7 Youtube alternatives and their censorship around the world.

7 Youtube alternatives and their censorship around the world.

By Josekun

Censorship

Already said too much…

(Image courtesy of samentalmonkey: http://bit.ly/O1TX8k)

Sharing Video is not a easy as you think, specially if you are a China aficionado media marketer.

Socialcam  

Blocked by the Chinese Government as today <July 20, 2012>

Socialcam (by Justin.tv) is a smartphone application that makes it easy to share videos with friends in social networks and even share with others via SMS or email. <Apple’s iPhone 4S, 4 and 3GS running iOS 4.2 and above>
Socialcam has no time limits for videos. They have a web-page but the app was created out the need for a simplistic way to share mobile video content, and has gathered significant popularity with 36 million members this year <2012>

Vimeo 

Vimeo is a video-sharing website on which users can upload, share and view videos.
As it for today, Vimeo is not blocked by the Chinese Government. 

On October 16, 2008, Vimeo unveiled its $60-per-year ‘Vimeo Plus’ package, which allows users additional weekly uploads (up to 5 GB), unlimited HD videos, unlimited creation of channels, groups and albums, no ads, HD embeds, 2-pass video re-encoding that results in higher quality, priority encoding, and more.

Everyone except “small scale independent production companies, nonprofits, and artists who want to use the Vimeo Service to showcase or

promote their own creative works” must become Vimeo PRO subscribers in order to upload commercial videos or use Vimeo for their business’s video hosting needs.

Vimeo’s first annual Vimeo Awards took place October 8-9, 2010 in New York City, dedicated towards showcasing and awarding creative video content hosted on the site.

There’s also a video school to help you make better videos.

Blip  

Blip.tv was once blocked by the Chinese Government, but my personal test says that as today  <July 20, 2012>. is not  blocked in China. Blip.tv isblocked by Turkey.


Founded in May 2005, Blip is a platform for web series and also offers a dashboard for producers of original web series to distribute and monetize their productions.

With a focus on serial web show programming to the exclusion of other types of online video, “the Blip.tv formula purposefully does not emulate the YouTube viral video sharing and friends and family video hosting model”, according to ZDNet writer Donna Bogatin.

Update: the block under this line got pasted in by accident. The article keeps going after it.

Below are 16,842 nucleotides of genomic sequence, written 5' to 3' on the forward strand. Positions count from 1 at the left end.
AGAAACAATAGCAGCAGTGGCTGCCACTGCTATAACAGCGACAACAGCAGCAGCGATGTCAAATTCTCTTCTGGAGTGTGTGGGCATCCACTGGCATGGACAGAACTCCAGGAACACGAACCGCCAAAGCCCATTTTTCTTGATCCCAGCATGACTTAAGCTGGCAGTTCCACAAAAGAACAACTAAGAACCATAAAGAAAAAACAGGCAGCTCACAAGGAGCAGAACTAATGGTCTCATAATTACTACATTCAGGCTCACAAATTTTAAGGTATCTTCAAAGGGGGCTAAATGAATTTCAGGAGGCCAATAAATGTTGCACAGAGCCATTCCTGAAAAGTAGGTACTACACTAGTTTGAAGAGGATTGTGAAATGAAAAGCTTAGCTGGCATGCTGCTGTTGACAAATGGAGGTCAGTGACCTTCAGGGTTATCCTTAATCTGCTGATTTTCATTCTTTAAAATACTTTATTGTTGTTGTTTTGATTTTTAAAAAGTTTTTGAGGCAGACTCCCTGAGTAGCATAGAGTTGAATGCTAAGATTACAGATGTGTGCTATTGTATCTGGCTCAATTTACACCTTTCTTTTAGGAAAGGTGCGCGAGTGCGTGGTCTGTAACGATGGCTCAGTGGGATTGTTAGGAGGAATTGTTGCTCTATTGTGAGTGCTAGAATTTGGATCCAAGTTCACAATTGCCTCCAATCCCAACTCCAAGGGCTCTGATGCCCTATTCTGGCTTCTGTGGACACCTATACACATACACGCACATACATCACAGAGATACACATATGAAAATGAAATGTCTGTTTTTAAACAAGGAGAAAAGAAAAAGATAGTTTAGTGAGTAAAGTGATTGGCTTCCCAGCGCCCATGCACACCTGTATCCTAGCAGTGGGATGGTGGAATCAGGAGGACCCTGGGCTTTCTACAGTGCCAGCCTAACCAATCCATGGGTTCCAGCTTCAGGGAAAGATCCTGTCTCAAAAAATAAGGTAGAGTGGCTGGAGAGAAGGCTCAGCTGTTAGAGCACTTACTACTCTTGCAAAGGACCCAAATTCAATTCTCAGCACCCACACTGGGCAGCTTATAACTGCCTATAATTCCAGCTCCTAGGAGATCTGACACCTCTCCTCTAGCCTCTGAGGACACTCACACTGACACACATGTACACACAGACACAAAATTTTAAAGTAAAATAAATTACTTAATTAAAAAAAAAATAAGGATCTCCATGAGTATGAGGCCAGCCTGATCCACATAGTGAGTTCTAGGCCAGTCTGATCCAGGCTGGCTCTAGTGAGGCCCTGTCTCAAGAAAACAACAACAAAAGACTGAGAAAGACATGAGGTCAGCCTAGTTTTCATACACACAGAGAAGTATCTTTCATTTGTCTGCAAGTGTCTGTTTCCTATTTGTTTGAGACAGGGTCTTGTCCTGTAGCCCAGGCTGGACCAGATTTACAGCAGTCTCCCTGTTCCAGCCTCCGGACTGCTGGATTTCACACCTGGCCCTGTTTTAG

All revenue from advertising is split 50/50 between content producers and blip.tv.

Flickr 

As it for today <July 20, 2012>, Flickr is not blocked by the Chinese Government.

Flickr (stylized as flickr) is an image hosting and video hosting website, web services suite, and online community that was created by Ludicorp in 2004 and acquired by Yahoo! in 2005.

In March 2005 Yahoo! purchased Flickr and so the Yahoo service previously known as Yahoo! Photos, slowly became Flickr.

Flickr asks photo submitters to organize images using tags (a form of metadata), which enable searchers to find images related to particular topics, such as place names or subject matter.

Flickr also enables users to organize their photos into “sets”, or groups of photos that fall under the same heading.

Basic users can upload two 90-second videos a month. Pro users have unlimited access. Options are limited at the present, in essence the equivalent functions as Flickr’s photo uploads.

If you have an account and want to check some videos, try here.

Veoh 

Even though I haven’t got enough time to use it and test it, Veoh seems pretty cool. It allows you to find and watch major studio content, independent productions and user-generated material.

If you are into uploading long, long Videos, Veoh is the best option.
No size restriction allows the upload of full-length films in decent quality.

As for today <July 20, 2012>, it passed the block for China but it has discontinued service in many countries to target better and more profitable markets.

Veoh is not available in Latvia & Mauritius, The Czech Republic, Lebanon, Malaysia, Serbia, Egypt, Romania, Martinique, Pakistan, Turkey, Thailand, UAE, Saudi Arabia, Bahrain, and Mongolia.

Many other nations from Asia, portions of Europe, Africa, Central America, and South America, have reported being blocked or experiencing censorship somehow.

(日本語で利用可能)

Yfrog 

As for today, I wasn’t able to verify its censorship in China but it seems most probably Blocked because being part of Twitter, which has been banned there since long ago

Yfrog is better known as a photo-sharing site for Twitter, but it also has the video capacity.

It’s applications support the yfrog upload API, including the official Twitter for iPhone app, TweetDeck, Seesmic, Twitterific, and Twittelator.

As interesting fact, Yfrog has approximately 29% of the Twitter photo sharing market.

It is really good to upload short videos and uploading into Twitter really, really fast.

Yfrog lets you get your videos up and out through your social network faster than many sites.
Not very practical but is good to connect your social community with your videos.

Viddler 

Somehow not available in China as today <July 20, 2012>

Viddler is an interactive online video platform for uploading, sharing, enhancing, tagging, commenting on videos. Viddler is not free. It is a service for non-commercial users and requires all users to choose one of three paid plan options. Their professional services include support, a easy to use video player, community management, analytics, encoding and HD/encoding, plus iTunes support and controlled advertising for branding purposes.

-Censorship for China based on the Great Firewall of China testing (greatfirewallofchina.org) Beijing, Shenzen, Inner Mongolia, Heilongjiang Province and the Yunnan Province.-